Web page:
The road life isn’t always a breeze. For example, it’s not uncommon to pull into RV parks that prohibit guests from doing simple tasks like oil changes and RV washing. As a full-timer, RV park bans on maintenance or even vehicle repairs is one of the most biggest hassles that we encounter.
Full-timers Grapple with RV Park Bans on Vehicle Repairs and Maintenance
Park owners definitely have the right to make their own rules and implement RV parks bans on maintenance. After all, not every RVer can be trusted to keep a clean site when doing things like changing oil. One spill at a campsite could put the spot out of the rental pool and cause the business to lose money. Also, when someone wants to wash their rig, can they really be trusted not to waste precious water?
I agree that RV park bans on vehicle repairs and maintenance is common sense. Unfortunately, when you’re a full-timer, finding time and the space to perform these chores is difficult. Even when you have plenty of notice to schedule them, RV maintenance on the road is an ordeal.
For instance, when black streaks start showing on my fifth wheel I cringe. That’s because coordinating the day and location to wash my house is a real chore. Although there are great spring cleaning tips for RVers (which we utilize) we find that these tasks must coincide with our driving plans due to some campgrounds that have RV park bans on maintenance. Also, finding a car wash with adequate clearance and turnaround space is tough when you’re trying to do it in advance.
As a full-time RVer, sometimes you just have to get around these obstacles. There’s been a few times when we’ve blatantly ignored rules with campgrounds that have these types of RV park bans. For example, our sewer valve broke once while hooked up at a RV park in Georgia. We had no choice but to ignore the RV park’s ban on vehicle repairs. First, we lined up everything for the job. Then we performed the task as quickly and quietly as possible.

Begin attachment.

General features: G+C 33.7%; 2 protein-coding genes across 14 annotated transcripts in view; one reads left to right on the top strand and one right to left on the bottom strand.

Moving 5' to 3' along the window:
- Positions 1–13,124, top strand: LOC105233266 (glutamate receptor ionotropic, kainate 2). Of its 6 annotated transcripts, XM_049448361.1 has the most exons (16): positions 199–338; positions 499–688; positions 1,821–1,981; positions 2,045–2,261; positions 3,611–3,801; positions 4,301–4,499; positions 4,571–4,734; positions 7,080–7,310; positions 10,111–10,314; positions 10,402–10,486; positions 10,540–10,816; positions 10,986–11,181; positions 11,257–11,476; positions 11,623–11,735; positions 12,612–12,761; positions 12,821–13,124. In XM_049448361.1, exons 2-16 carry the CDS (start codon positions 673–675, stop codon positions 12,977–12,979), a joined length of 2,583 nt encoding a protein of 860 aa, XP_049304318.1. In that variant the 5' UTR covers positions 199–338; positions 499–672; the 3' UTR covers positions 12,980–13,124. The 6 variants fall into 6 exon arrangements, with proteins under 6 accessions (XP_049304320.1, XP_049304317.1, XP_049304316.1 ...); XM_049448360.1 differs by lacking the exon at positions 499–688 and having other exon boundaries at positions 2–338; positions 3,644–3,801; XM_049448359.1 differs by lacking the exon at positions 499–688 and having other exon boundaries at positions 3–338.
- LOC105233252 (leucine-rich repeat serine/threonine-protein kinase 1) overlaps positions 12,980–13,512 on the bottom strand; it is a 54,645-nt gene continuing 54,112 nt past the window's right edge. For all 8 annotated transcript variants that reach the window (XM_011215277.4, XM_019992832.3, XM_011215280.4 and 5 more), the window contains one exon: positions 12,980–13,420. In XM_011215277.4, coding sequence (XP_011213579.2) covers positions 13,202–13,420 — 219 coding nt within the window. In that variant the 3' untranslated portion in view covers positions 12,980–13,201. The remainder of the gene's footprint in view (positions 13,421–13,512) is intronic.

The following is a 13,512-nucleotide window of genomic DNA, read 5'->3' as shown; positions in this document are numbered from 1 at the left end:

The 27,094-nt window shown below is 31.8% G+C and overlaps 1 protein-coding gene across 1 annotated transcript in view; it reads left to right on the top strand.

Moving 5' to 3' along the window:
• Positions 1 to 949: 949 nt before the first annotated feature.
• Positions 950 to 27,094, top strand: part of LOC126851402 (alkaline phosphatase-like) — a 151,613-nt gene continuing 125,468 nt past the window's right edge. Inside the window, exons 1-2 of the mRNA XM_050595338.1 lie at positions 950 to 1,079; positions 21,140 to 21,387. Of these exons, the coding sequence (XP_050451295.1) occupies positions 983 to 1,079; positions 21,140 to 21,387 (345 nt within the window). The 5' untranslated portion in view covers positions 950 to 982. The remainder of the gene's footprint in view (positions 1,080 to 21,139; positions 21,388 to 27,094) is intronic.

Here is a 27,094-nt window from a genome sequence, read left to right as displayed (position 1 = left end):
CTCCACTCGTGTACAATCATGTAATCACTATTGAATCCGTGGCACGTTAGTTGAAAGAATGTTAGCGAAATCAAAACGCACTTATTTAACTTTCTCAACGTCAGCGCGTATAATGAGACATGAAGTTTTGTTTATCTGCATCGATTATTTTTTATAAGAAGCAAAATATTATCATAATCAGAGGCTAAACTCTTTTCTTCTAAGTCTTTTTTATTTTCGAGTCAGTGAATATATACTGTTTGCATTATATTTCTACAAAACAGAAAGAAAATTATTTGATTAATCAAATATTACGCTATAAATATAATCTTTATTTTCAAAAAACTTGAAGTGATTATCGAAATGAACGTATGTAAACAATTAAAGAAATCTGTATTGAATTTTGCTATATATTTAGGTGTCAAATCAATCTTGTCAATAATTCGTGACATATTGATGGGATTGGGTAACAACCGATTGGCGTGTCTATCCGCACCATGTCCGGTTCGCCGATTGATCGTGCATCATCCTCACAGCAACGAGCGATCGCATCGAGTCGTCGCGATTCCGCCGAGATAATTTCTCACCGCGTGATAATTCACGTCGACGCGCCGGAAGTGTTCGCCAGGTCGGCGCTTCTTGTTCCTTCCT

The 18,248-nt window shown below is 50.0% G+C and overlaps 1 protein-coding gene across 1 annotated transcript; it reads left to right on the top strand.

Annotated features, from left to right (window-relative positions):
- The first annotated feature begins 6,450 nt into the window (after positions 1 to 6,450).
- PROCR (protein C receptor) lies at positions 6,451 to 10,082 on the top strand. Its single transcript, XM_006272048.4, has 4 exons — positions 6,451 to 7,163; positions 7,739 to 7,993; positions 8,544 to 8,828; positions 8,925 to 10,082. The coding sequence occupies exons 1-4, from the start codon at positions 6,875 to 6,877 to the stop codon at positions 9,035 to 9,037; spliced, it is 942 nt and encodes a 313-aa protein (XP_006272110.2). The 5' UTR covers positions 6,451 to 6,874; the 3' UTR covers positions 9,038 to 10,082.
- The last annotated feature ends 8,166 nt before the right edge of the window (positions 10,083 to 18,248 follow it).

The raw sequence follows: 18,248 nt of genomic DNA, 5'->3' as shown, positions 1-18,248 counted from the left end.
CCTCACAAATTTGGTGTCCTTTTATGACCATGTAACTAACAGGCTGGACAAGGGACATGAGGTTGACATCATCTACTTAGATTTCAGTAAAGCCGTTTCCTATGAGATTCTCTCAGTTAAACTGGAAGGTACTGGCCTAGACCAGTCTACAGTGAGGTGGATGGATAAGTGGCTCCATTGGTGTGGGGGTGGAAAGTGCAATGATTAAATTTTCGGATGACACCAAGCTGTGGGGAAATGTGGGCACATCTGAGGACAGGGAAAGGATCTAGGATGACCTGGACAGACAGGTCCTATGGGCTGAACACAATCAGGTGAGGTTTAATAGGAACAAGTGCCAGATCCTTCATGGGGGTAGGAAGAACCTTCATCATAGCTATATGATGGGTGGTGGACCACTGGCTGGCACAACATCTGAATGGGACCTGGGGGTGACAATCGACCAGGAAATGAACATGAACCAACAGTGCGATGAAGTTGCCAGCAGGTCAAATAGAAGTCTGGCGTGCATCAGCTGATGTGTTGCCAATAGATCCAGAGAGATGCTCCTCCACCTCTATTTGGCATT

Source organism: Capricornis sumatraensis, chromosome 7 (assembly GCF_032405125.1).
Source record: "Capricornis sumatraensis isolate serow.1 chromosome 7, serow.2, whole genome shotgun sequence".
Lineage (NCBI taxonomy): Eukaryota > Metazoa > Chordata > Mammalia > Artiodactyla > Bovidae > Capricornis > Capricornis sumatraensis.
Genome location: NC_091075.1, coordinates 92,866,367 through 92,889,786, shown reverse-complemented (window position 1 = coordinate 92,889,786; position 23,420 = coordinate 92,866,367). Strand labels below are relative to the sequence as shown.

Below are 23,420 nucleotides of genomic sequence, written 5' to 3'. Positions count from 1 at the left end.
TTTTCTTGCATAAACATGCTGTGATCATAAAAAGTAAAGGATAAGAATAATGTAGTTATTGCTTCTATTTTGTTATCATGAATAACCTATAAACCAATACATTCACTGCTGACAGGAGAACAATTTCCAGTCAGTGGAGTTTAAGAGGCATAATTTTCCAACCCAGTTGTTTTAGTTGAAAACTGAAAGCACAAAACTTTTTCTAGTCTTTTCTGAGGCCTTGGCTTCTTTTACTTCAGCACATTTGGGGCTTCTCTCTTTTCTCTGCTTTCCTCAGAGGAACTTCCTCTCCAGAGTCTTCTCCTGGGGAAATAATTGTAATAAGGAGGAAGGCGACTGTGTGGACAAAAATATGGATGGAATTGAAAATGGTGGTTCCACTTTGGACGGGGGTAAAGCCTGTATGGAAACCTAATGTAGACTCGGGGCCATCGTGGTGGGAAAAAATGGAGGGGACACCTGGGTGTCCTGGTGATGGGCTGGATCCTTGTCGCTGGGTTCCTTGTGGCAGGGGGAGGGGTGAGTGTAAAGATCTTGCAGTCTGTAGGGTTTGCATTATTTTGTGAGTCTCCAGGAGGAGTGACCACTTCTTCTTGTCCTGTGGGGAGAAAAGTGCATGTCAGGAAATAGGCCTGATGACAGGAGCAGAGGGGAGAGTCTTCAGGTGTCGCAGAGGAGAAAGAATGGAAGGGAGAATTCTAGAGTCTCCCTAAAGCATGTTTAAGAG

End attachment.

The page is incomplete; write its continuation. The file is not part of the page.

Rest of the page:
Discovering Full-timer Friendly RV Parks
A year after that incident, we needed emergency brake work when checking into The Lost Alaskan RV park in Alpine, Texas. It was a Sunday and not a single repair shop was open. In an amazing turn of events, the good people at the Lost Alaskan offered a solution for us.
When they became aware of our predicament, they said “Oh no problem. Just pull your RV over to our shop area and do the work there.” Our brake job was done in no time at all thanks to their generosity. A dedicated area where guests can do these activities without fear of reprisal is a great business move in my opinion.
Just two other RV parks we’ve enjoyed have DIY areas like this. There’s the Fountain of Youth Spa in Niland, California that has a coin-operated RV washing area and a free dog wash, too. The other park is Jojoba Hills SKP Resort in Aguanga, California. Its auto shop consists of an enormous garage where even temporary guests can do any work necessary on their rigs.
If you’re considering a life on the road, take this as a warning. Full-timing isn’t always as easy at it seems. Yet, it’s definitely worth the few challenges that pop up on the road.
Rene Agredano and her husband, Jim Nelson, became full-time RVers in 2007 and have been touring the country ever since. In her blog, Rene chronicles the ins and outs of the full-timing life and brings readers along to meet the fascinating people and amazing places they visit on the road. Her road trip adventures are chronicled in her blog at LiveWorkDream.com.